Anastasia stated that his wife was an intelligent woman. Though she didn’t know her, she was right. She was smart. Arthur had already cried out all the tears after her death (it didn’t mean that the sadness had vanished). However, the way Anastasia spoke of her as if she still was a living person made his heart twist. It contracted, making silent sounds of beating. “She was bright,” Arthur corrected her. He gripped the candle in his hand even tighter.
“I mean, who can say that their hand was made especially for them?” Anastasia continued passionately. “So f*ck every single f*cking person who thinks otherwise.”
Arthur let out an amused huff. It disappeared in the form of a tiny puff of steam. “Thank you,” he whispered. “But watch your language. I understand young people have to swear to express themselves, and it’s not my business, but … now, you are in the presence of little prone to everything, kids.” He glanced at the gang of young boys who stood extremely close to them. They pretended they were doing something else. One was kicking a pebble with interest, the other was watching the snow falling… but Arthur knew they were eavesdropping. “You need to set a good example for them. Maybe there is still hope for them." He stated, although looking at their behavior and ‘eloquent’ statements, their efforts would go to waste. Hope was the mother of fools.
Anastasia clearly agreed with his unspoken assumption. She had to take a deep breath to calm herself. The boys did not mind the fact that their actions annoyed them both. On the contrary, they chuckled between themselves every time Arthur had to count to five not to say what he might have regretted later. Fortunately, as soon as they set off, the children turned into meek little angels. They stayed close to them and didn’t even ask 'how much farther, which was quite a phenomenon. They were very focused on the ball, one wrong move, and they might lose the opportunity to get it.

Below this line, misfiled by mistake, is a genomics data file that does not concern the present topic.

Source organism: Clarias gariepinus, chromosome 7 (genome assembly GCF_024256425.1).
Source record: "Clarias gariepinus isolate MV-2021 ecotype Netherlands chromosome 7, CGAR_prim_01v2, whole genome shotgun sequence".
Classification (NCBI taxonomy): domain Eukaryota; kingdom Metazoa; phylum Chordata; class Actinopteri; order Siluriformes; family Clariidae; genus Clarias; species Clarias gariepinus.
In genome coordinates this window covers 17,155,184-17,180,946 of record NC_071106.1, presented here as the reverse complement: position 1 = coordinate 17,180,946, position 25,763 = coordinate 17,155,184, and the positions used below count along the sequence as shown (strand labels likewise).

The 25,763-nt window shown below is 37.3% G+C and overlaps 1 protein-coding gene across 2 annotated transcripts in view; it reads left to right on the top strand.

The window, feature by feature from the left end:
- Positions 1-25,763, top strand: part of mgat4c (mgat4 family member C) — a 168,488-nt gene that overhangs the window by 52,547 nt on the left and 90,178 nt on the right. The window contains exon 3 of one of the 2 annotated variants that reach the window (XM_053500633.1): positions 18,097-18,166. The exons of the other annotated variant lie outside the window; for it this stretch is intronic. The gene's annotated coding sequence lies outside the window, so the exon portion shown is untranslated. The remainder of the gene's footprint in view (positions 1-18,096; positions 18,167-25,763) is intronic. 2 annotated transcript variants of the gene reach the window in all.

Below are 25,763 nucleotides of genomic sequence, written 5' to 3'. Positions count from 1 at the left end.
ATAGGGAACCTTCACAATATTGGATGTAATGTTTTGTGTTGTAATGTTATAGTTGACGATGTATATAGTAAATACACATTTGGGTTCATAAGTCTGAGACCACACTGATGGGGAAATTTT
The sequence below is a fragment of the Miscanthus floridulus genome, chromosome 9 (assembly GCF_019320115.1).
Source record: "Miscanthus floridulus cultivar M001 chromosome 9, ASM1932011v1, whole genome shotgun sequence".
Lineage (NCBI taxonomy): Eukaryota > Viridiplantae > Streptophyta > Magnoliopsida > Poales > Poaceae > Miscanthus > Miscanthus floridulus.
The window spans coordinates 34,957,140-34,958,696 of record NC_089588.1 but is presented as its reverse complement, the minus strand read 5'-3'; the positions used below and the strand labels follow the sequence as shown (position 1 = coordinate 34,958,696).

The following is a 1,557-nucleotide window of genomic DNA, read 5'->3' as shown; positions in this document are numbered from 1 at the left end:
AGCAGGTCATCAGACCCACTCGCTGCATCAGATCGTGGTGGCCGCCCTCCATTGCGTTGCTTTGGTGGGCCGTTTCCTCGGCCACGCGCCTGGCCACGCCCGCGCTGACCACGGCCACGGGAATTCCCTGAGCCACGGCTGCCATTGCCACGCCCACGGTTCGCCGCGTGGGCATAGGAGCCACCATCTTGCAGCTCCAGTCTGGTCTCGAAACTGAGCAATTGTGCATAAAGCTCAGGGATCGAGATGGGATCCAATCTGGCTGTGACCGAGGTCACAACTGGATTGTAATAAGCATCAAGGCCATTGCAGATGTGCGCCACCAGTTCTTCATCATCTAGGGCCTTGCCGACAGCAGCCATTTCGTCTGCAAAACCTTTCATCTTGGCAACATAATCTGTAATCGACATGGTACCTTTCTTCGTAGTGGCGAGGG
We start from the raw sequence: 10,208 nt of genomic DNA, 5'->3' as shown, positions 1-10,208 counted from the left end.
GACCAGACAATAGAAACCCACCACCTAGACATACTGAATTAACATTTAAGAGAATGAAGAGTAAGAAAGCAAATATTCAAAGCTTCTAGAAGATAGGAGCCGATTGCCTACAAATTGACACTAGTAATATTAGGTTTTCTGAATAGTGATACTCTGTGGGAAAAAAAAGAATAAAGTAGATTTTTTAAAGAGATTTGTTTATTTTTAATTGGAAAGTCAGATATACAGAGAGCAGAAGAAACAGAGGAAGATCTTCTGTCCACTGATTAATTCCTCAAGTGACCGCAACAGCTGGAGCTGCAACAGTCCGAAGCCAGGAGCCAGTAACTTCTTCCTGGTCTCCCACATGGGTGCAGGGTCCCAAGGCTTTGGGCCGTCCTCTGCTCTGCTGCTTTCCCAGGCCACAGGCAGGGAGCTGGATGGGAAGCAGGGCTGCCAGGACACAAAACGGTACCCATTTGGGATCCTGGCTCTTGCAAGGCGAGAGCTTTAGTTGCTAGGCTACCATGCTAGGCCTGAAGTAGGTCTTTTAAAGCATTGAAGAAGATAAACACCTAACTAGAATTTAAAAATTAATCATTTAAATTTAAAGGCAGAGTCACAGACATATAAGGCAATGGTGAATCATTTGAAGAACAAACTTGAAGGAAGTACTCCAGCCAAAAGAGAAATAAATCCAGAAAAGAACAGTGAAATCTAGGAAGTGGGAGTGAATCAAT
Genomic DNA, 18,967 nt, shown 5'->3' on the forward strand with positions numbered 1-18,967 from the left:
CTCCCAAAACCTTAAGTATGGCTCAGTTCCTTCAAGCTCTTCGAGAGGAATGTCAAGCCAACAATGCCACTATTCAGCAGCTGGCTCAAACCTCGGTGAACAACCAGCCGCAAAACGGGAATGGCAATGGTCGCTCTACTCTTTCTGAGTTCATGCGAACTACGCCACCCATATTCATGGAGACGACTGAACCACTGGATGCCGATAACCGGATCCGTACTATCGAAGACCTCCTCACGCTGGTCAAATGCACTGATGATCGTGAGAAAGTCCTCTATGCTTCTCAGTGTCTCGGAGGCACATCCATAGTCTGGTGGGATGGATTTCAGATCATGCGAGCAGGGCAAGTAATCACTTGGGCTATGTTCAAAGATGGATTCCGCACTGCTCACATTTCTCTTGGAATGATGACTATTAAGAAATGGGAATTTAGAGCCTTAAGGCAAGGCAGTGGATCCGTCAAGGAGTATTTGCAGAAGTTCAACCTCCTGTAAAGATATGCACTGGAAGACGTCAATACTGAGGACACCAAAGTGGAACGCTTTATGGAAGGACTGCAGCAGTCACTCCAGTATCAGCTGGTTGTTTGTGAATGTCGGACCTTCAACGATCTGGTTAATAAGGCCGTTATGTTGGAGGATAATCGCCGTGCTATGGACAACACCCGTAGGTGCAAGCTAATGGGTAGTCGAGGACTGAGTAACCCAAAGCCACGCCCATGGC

Arthur did not know the limit of this childlike patience. He did not have to think about it because, after a few minutes, they were standing on the threshold of the store. The building was small, covered in twisting ivy. It seemed a bit run-down because of it, but maybe it was in vogue now? After all, perfection can overwhelm you. The flaws of something else lifted people up. Terrible but true.
After a while, they were inside. Anastasia moved steadily towards the counter - a black-haired girl stood behind it. She was not much older than her sister. Even though they clearly differed in style of clothing, posture, and appearance (at least at first glance), Arthur could not deny that they were related to each other. They had the same sparkle in their eyes, the same self-confident aura.
He looked around the room. The shelves bent with the number of vials and glasses full of all kinds of potions; Arthur felt a little claustrophobic, overwhelmed by the number of products. Little fluff of grey dust tickled his nostrils. At least the boys liked it here. They watched everything from afar, despite the girl’s warning. However, they did not touch anything.
Arthur hadn’t had to think about it for long. He knew he was not welcome here. Elise did not hide her annoyance at his presence. The man could check why. He could talk to the sisters, find out what they were hiding. However, at this moment, he had no way of doing it. Not with a few pairs of tiny eyes watching him.
"Well. I guess it’s all under control now,” the man noted. “I will not be needed anymore. Once again, it’s okay, and thank you for your words of encouragement.” He directed his eyes towards the red-haired girl. Despite her sister’s vivid anger, she remained calm. Although she would definitely be reprimanded for bringing unwelcome people to their shop. “It was nice to meet you. Goodbye!” he bowed by slightly tilting his head.
He left quickly, hoping that the girl wouldn’t run after him to stop him. He wished they would never meet again, but something in his soul told him those were only comforting delusions.